, Volume 26, Issue 2, pp 133–140 | Cite as

Arbuscular mycorrhiza improve growth, nitrogen uptake, and nitrogen use efficiency in wheat grown under elevated CO2

  • Xiancan Zhu
  • Fengbin Song
  • Shengqun Liu
  • Fulai LiuEmail author
Original Article


Effects of the arbuscular mycorrhizal (AM) fungus Rhizophagus irregularis on plant growth, carbon (C) and nitrogen (N) accumulation, and partitioning was investigated in Triticum aestivum L. plants grown under elevated CO2 in a pot experiment. Wheat plants inoculated or not inoculated with the AM fungus were grown in two glasshouse cells with different CO2 concentrations (400 and 700 ppm) for 10 weeks. A 15N isotope labeling technique was used to trace plant N uptake. Results showed that elevated CO2 increased AM fungal colonization. Under CO2 elevation, AM plants had higher C concentration and higher plant biomass than the non-AM plants. CO2 elevation did not affect C and N partitioning in plant organs, while AM symbiosis increased C and N allocation into the roots. In addition, plant C and N accumulation, 15N recovery rate, and N use efficiency (NUE) were significantly higher in AM plants than in non-AM controls under CO2 enrichment. It is concluded that AM symbiosis favors C and N partitioning in roots, increases C accumulation and N uptake, and leads to greater NUE in wheat plants grown at elevated CO2.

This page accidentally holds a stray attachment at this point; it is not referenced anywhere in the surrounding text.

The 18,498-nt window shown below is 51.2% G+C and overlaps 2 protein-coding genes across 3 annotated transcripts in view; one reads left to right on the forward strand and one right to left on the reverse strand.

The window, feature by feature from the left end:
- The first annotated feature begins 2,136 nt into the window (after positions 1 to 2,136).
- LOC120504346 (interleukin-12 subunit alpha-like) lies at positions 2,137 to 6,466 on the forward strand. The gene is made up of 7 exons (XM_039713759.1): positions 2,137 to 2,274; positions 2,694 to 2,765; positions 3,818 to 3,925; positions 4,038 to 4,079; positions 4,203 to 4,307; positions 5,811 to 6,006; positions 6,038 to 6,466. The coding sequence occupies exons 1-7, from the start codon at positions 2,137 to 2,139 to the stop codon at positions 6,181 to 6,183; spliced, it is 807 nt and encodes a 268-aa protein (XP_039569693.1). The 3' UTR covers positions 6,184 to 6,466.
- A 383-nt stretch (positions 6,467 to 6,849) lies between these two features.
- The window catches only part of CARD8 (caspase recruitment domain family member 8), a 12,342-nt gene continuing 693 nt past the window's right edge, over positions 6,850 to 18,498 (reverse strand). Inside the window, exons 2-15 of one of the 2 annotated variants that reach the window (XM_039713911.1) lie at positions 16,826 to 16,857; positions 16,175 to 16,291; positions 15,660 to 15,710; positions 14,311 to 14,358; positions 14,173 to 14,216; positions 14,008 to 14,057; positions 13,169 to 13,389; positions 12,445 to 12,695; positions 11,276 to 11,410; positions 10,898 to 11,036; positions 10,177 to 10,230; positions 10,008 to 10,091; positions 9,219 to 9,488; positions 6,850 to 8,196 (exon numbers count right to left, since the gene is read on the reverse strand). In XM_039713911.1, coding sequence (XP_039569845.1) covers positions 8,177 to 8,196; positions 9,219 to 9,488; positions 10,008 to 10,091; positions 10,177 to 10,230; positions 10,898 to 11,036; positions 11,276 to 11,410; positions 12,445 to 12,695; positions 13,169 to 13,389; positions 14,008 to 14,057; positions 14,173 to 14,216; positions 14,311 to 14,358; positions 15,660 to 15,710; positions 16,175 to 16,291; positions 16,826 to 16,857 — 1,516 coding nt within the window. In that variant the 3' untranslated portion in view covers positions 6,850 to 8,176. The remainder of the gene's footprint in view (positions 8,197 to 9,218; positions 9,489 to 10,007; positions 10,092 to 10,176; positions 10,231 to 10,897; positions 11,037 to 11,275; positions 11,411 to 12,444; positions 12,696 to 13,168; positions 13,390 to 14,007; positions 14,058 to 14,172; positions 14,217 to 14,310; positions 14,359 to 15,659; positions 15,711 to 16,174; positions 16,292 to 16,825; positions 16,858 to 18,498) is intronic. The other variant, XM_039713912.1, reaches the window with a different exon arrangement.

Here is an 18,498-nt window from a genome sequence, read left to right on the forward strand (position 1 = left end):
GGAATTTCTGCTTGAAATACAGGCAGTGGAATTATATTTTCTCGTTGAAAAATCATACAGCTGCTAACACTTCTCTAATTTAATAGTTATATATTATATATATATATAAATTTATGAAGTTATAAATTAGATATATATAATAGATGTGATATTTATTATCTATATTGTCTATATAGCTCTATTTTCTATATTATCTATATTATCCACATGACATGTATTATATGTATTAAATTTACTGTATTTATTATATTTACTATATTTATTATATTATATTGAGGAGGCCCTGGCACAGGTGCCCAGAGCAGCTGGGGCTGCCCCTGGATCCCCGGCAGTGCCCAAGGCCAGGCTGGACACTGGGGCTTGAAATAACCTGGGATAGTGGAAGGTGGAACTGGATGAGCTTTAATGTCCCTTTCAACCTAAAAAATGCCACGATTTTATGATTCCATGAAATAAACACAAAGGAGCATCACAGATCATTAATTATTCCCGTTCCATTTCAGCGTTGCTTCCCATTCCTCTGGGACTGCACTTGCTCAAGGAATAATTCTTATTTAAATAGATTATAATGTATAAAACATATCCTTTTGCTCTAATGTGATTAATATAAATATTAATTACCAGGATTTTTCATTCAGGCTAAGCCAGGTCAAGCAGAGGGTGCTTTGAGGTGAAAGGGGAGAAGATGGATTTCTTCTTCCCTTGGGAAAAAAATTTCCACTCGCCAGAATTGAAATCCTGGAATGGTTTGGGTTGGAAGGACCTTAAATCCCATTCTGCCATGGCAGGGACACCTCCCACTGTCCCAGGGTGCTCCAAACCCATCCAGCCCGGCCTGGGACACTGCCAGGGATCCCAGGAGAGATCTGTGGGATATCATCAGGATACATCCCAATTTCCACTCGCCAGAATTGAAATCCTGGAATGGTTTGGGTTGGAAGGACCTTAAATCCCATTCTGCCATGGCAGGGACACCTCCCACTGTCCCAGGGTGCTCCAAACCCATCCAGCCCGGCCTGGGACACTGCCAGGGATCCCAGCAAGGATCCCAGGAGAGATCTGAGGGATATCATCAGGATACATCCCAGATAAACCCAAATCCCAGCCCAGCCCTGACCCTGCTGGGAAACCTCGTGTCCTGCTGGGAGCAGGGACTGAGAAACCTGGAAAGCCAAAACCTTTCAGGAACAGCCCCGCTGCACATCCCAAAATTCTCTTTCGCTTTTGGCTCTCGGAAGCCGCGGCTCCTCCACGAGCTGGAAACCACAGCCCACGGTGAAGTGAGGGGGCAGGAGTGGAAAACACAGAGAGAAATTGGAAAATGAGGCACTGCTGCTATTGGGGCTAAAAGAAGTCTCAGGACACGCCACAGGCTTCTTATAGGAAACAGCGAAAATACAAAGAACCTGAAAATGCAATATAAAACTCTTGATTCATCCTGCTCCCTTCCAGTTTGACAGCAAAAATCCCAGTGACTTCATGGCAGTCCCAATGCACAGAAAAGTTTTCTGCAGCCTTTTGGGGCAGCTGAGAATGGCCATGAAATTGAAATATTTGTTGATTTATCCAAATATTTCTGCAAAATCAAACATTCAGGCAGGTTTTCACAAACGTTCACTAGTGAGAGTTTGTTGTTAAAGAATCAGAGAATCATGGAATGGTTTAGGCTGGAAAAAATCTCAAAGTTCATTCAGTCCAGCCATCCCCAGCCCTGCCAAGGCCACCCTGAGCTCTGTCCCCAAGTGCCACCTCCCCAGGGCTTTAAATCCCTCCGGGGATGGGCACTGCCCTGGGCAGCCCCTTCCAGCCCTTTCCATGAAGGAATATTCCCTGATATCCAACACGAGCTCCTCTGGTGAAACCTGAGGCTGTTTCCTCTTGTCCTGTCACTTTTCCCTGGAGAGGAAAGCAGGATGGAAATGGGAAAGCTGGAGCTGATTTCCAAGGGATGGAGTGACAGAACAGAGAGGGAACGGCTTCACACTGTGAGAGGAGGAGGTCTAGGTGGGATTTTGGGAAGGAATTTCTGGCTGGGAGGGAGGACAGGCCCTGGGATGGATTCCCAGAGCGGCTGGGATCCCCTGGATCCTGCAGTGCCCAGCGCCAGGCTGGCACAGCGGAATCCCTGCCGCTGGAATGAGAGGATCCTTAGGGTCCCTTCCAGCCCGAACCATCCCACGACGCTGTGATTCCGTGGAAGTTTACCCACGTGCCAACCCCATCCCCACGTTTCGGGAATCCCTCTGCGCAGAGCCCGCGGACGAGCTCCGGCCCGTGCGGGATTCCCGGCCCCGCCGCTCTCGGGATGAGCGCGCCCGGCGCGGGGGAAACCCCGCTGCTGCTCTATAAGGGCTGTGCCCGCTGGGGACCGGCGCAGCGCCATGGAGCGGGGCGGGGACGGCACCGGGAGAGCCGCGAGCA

Arbuscular mycorrhiza C/N partitioning C/N accumulation 15N recovery rate Nitrogen use efficiency Triticum aestivum



This study was financially supported by the Key Research Program of the Chinese Academy of Sciences (KZZD-EW-TZ-16) and the China Scholarship Council. We are thankful for the assistance provided by Xiangnan Li and Fan Fan in the experiment.


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Copyright information

© Springer-Verlag Berlin Heidelberg 2015

Authors and Affiliations

  • Xiancan Zhu
    • 1
    • 2
  • Fengbin Song
    • 1
  • Shengqun Liu
    • 1
  • Fulai Liu
    • 2
    Email author
  1. 1.Northeast Institute of Geography and AgroecologyChinese Academy of SciencesChangchunPeople’s Republic of China
  2. 2.Department of Plant and Environmental Sciences, Faculty of ScienceUniversity of CopenhagenTaastrupDenmark

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